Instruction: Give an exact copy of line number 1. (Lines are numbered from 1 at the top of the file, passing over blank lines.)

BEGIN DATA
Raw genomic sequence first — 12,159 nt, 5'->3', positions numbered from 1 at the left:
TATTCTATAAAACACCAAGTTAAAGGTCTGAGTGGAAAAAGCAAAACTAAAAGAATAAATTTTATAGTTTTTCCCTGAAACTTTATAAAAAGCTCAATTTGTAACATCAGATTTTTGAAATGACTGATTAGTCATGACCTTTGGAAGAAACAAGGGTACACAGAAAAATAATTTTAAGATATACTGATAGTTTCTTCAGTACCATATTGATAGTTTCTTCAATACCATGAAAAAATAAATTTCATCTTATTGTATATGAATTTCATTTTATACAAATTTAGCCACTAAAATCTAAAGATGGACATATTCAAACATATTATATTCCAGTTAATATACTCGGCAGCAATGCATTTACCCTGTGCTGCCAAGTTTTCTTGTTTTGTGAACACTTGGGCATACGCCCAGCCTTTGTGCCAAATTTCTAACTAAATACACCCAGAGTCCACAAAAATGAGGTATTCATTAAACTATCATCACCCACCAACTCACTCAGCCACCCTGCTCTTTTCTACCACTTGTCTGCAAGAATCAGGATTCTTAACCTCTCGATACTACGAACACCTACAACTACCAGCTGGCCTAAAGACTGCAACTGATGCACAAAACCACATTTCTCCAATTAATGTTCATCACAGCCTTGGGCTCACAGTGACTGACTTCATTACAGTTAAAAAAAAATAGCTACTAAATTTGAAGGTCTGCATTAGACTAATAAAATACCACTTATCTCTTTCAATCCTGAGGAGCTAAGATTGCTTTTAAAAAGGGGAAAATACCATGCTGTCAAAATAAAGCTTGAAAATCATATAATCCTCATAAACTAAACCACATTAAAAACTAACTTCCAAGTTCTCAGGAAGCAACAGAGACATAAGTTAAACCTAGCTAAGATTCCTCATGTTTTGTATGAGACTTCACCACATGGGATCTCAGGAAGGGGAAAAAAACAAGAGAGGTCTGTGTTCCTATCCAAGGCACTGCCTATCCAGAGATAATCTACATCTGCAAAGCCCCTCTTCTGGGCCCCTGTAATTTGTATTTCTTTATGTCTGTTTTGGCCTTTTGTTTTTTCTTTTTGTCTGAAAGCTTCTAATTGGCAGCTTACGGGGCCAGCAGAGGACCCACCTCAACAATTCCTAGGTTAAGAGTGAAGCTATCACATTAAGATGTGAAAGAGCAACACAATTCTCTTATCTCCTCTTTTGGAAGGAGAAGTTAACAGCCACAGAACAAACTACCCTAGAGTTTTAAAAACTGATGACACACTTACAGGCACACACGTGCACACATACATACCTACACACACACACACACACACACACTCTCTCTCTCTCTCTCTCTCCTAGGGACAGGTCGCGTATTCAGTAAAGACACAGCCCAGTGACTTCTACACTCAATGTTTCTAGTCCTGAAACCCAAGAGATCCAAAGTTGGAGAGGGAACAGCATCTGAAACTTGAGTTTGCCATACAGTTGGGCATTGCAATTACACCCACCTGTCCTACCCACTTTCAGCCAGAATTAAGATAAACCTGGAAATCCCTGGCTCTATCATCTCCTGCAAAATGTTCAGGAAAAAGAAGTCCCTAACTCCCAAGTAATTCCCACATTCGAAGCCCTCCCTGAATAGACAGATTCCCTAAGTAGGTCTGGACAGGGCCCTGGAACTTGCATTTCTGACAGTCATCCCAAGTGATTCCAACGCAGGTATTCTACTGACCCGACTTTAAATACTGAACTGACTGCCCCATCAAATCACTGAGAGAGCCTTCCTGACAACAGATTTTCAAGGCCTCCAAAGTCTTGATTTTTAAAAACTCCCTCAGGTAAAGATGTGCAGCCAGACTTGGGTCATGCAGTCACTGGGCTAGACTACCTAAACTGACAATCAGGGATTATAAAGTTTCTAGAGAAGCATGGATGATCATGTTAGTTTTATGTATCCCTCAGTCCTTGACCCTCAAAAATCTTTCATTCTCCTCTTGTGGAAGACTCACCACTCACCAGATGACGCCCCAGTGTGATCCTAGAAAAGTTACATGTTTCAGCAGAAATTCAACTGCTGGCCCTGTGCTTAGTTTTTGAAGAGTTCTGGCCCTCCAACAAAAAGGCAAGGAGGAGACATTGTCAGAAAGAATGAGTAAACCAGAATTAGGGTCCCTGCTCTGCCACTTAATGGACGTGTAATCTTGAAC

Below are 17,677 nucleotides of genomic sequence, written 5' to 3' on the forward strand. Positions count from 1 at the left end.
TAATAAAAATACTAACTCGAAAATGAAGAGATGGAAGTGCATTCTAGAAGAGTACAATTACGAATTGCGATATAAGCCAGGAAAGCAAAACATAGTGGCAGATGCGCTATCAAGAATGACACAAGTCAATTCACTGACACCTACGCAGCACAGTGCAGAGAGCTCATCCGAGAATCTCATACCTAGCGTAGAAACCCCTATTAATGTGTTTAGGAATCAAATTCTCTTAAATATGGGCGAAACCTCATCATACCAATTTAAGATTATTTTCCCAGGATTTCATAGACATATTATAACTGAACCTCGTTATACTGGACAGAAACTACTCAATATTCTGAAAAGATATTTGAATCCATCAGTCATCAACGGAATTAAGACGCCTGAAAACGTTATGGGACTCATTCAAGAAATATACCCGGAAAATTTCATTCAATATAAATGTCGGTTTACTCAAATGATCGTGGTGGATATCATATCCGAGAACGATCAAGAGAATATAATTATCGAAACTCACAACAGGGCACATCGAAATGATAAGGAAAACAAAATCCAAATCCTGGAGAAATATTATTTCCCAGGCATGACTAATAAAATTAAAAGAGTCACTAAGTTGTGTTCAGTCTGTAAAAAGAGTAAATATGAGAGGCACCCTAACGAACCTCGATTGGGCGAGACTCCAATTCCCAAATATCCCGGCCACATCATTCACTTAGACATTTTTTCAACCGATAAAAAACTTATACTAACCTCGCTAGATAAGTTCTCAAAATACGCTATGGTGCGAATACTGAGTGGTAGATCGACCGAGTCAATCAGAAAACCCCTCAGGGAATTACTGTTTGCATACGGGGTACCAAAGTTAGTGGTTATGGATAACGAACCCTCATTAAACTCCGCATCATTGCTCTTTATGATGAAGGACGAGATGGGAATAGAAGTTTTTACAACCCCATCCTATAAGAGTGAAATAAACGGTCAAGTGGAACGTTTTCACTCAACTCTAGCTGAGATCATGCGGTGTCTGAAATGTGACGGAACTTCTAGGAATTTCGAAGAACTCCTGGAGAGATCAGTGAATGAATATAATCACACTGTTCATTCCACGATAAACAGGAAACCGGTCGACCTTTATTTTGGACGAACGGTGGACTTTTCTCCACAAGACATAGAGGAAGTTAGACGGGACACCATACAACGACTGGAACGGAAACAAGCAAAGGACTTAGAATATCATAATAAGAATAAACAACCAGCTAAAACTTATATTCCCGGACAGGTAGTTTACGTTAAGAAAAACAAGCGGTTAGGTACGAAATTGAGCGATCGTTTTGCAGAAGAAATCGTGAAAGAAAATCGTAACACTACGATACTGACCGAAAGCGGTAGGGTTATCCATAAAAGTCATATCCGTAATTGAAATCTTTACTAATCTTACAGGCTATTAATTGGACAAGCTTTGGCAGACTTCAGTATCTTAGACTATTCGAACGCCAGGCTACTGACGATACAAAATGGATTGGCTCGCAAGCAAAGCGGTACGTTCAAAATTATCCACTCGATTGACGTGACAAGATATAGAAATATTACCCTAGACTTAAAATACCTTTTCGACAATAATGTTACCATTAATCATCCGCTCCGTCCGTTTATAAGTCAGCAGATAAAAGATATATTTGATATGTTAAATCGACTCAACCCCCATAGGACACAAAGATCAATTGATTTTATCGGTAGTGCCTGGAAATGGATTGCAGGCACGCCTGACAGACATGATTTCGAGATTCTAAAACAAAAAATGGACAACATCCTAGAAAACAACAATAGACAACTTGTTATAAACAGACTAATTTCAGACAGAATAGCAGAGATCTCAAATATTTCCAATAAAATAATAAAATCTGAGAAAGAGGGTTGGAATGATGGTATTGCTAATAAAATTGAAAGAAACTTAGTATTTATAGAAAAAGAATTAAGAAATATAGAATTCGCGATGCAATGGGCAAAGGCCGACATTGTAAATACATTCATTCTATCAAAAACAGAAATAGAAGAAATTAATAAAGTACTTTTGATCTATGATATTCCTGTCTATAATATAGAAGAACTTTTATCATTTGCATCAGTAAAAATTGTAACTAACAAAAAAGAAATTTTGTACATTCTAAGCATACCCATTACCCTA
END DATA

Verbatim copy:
Raw genomic sequence first — 12,159 nt, 5'->3', positions numbered from 1 at the left: